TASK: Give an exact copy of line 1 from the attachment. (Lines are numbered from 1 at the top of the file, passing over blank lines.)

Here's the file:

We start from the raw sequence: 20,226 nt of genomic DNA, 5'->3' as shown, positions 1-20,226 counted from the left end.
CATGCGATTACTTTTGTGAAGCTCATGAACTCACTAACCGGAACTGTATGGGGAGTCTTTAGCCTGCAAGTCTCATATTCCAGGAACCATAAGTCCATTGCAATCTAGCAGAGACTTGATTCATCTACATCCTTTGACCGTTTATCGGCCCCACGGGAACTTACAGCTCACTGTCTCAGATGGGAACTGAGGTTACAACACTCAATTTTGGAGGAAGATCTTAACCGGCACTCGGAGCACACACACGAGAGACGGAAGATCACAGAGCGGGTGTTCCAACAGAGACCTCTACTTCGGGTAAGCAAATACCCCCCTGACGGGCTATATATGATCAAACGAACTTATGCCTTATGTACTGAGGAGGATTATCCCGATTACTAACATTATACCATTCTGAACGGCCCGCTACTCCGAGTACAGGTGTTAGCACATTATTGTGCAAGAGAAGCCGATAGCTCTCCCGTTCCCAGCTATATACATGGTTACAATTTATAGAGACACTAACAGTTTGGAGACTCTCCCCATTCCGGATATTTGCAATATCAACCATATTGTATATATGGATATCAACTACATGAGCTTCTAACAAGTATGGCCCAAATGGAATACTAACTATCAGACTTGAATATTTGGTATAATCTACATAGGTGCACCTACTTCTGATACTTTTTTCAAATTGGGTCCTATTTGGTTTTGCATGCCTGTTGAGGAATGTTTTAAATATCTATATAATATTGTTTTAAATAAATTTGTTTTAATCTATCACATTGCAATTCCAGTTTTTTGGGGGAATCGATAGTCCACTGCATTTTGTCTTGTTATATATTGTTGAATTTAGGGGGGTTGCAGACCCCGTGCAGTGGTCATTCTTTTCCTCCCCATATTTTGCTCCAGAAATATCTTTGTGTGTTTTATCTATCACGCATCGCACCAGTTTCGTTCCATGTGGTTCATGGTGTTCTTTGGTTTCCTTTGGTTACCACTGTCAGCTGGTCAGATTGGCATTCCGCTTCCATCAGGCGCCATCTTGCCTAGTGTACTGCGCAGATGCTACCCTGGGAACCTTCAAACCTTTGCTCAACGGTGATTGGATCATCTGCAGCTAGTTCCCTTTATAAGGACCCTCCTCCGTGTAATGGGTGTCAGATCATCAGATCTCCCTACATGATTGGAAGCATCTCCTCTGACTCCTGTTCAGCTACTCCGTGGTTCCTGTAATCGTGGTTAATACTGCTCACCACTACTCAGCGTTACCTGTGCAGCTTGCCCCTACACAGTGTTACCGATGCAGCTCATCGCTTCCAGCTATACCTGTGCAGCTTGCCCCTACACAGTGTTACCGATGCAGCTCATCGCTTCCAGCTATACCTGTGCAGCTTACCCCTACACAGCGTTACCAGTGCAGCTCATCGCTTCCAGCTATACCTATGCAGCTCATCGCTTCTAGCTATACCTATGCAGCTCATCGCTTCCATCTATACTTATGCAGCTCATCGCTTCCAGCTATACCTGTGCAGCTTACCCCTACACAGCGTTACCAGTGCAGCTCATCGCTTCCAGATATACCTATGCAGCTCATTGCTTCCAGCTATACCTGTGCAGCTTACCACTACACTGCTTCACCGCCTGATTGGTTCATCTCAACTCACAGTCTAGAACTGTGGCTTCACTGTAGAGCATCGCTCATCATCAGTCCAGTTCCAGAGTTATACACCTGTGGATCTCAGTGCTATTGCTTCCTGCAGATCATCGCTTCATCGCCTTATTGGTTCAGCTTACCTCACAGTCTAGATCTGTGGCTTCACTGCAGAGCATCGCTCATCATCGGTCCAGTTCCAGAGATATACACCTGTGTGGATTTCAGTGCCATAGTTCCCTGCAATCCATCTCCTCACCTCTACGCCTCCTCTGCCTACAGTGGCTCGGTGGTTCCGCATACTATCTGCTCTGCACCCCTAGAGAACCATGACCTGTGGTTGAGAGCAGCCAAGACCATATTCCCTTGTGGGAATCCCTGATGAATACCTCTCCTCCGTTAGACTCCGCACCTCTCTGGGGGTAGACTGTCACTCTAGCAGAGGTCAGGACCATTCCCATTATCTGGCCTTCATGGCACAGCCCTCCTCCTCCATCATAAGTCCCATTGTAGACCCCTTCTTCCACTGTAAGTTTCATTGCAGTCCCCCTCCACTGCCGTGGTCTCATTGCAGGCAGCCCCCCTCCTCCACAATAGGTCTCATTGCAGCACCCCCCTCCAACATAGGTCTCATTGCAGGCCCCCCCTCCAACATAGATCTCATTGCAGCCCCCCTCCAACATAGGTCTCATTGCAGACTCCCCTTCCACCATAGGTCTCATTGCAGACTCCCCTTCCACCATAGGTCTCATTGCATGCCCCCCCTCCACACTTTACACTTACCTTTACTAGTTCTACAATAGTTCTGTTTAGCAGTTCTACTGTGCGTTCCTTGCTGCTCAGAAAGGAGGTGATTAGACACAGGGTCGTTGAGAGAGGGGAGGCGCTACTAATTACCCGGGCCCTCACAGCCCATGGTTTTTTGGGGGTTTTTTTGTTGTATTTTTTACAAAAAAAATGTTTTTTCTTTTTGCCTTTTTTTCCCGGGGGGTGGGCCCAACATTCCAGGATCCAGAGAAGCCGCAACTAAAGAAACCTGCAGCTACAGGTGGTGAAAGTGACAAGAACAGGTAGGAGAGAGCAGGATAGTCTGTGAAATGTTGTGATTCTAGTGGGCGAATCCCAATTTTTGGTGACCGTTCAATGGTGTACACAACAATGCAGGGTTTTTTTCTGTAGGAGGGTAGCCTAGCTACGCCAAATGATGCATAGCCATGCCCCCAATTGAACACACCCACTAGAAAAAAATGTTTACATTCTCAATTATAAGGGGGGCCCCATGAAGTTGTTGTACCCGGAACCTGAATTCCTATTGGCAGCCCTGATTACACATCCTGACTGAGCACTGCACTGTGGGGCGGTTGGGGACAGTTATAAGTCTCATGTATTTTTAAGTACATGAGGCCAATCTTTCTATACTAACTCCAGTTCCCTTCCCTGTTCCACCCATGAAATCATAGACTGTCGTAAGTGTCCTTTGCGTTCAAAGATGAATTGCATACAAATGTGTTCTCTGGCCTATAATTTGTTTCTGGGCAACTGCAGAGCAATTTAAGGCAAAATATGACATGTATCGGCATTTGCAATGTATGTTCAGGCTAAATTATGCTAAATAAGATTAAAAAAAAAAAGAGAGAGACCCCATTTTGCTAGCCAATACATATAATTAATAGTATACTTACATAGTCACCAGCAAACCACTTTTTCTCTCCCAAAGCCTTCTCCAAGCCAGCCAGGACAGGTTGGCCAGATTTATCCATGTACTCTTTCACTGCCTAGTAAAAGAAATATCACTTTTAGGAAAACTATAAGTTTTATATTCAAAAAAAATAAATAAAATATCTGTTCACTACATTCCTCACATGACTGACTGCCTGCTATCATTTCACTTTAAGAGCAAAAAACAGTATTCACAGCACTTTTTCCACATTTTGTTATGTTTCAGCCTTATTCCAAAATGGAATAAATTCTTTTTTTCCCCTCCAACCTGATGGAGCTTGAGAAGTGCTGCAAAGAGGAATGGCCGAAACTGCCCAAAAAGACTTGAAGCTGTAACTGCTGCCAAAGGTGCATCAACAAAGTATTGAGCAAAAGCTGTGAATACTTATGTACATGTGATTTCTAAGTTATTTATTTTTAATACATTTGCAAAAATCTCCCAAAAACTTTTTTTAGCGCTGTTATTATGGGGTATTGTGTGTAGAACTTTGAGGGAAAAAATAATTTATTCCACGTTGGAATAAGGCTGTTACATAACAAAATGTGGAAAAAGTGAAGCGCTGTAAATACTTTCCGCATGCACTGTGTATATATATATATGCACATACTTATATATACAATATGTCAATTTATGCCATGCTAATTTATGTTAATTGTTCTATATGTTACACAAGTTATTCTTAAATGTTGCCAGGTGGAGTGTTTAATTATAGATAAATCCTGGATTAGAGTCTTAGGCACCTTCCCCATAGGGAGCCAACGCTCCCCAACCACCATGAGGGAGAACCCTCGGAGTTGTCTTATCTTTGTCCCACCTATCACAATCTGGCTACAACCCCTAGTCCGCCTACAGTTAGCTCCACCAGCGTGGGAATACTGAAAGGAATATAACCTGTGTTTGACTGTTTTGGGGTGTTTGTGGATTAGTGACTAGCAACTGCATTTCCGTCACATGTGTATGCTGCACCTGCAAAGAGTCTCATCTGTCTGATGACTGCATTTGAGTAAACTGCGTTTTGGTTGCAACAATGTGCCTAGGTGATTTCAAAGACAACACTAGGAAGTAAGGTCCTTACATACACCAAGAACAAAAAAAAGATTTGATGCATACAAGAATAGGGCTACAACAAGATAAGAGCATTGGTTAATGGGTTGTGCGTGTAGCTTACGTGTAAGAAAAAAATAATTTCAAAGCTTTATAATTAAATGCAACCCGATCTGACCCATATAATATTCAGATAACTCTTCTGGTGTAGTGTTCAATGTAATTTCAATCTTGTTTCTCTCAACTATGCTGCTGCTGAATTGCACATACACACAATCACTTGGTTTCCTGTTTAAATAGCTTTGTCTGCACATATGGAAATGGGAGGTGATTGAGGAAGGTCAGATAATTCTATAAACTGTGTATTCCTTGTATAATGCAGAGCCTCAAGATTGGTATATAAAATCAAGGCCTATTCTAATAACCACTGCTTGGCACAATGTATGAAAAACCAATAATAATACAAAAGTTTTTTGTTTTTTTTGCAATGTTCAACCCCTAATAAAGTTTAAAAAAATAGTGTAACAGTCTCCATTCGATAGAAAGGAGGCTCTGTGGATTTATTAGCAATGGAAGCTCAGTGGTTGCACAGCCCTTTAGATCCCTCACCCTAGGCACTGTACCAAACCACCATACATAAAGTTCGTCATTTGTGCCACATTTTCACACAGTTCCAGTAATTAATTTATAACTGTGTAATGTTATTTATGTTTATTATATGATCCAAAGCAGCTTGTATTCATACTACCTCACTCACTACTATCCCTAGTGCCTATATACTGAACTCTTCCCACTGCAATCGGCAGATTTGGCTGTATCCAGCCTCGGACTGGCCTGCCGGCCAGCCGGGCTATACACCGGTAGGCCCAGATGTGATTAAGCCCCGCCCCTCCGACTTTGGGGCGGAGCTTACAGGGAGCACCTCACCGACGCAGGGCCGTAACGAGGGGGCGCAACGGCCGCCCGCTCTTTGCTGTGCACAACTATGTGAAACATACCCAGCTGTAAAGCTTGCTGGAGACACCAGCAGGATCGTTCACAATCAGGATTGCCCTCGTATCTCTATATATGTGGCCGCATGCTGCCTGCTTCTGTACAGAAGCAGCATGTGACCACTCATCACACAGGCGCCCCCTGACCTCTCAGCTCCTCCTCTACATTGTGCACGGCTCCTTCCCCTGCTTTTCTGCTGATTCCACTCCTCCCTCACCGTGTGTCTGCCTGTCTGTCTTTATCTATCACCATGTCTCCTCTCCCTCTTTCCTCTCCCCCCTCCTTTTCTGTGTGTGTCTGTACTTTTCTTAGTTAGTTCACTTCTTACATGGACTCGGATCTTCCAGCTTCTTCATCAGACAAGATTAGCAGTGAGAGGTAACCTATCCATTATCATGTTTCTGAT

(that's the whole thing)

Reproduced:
We start from the raw sequence: 20,226 nt of genomic DNA, 5'->3' as shown, positions 1-20,226 counted from the left end.